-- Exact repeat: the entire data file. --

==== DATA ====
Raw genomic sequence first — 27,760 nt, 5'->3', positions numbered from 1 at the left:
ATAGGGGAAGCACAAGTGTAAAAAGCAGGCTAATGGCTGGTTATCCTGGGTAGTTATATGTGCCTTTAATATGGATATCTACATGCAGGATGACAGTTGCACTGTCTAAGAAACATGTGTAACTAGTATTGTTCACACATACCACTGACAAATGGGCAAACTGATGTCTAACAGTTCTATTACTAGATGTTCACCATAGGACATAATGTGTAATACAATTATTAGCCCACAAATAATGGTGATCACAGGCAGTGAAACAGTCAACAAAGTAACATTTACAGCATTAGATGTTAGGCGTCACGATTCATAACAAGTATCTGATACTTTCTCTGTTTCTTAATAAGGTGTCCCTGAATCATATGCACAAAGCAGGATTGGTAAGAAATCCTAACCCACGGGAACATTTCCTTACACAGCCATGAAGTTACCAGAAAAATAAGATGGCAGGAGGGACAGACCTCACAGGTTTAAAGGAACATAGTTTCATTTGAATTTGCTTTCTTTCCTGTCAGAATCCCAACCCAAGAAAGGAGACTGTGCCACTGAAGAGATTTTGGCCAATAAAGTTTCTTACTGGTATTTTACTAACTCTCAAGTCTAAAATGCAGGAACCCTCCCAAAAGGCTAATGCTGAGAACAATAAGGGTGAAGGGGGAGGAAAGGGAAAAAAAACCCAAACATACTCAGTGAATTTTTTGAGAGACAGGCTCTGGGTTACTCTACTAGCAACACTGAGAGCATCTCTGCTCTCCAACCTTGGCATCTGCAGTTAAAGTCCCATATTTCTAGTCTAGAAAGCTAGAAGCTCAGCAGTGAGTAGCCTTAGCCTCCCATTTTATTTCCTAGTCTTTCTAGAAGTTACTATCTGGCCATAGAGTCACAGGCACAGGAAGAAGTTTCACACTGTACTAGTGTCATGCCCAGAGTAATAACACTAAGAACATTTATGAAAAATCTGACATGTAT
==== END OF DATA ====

Raw genomic sequence first — 27,760 nt, 5'->3', positions numbered from 1 at the left:
ATAGGGGAAGCACAAGTGTAAAAAGCAGGCTAATGGCTGGTTATCCTGGGTAGTTATATGTGCCTTTAATATGGATATCTACATGCAGGATGACAGTTGCACTGTCTAAGAAACATGTGTAACTAGTATTGTTCACACATACCACTGACAAATGGGCAAACTGATGTCTAACAGTTCTATTACTAGATGTTCACCATAGGACATAATGTGTAATACAATTATTAGCCCACAAATAATGGTGATCACAGGCAGTGAAACAGTCAACAAAGTAACATTTACAGCATTAGATGTTAGGCGTCACGATTCATAACAAGTATCTGATACTTTCTCTGTTTCTTAATAAGGTGTCCCTGAATCATATGCACAAAGCAGGATTGGTAAGAAATCCTAACCCACGGGAACATTTCCTTACACAGCCATGAAGTTACCAGAAAAATAAGATGGCAGGAGGGACAGACCTCACAGGTTTAAAGGAACATAGTTTCATTTGAATTTGCTTTCTTTCCTGTCAGAATCCCAACCCAAGAAAGGAGACTGTGCCACTGAAGAGATTTTGGCCAATAAAGTTTCTTACTGGTATTTTACTAACTCTCAAGTCTAAAATGCAGGAACCCTCCCAAAAGGCTAATGCTGAGAACAATAAGGGTGAAGGGGGAGGAAAGGGAAAAAAAACCCAAACATACTCAGTGAATTTTTTGAGAGACAGGCTCTGGGTTACTCTACTAGCAACACTGAGAGCATCTCTGCTCTCCAACCTTGGCATCTGCAGTTAAAGTCCCATATTTCTAGTCTAGAAAGCTAGAAGCTCAGCAGTGAGTAGCCTTAGCCTCCCATTTTATTTCCTAGTCTTTCTAGAAGTTACTATCTGGCCATAGAGTCACAGGCACAGGAAGAAGTTTCACACTGTACTAGTGTCATGCCCAGAGTAATAACACTAAGAACATTTATGAAAAATCTGACATGTAT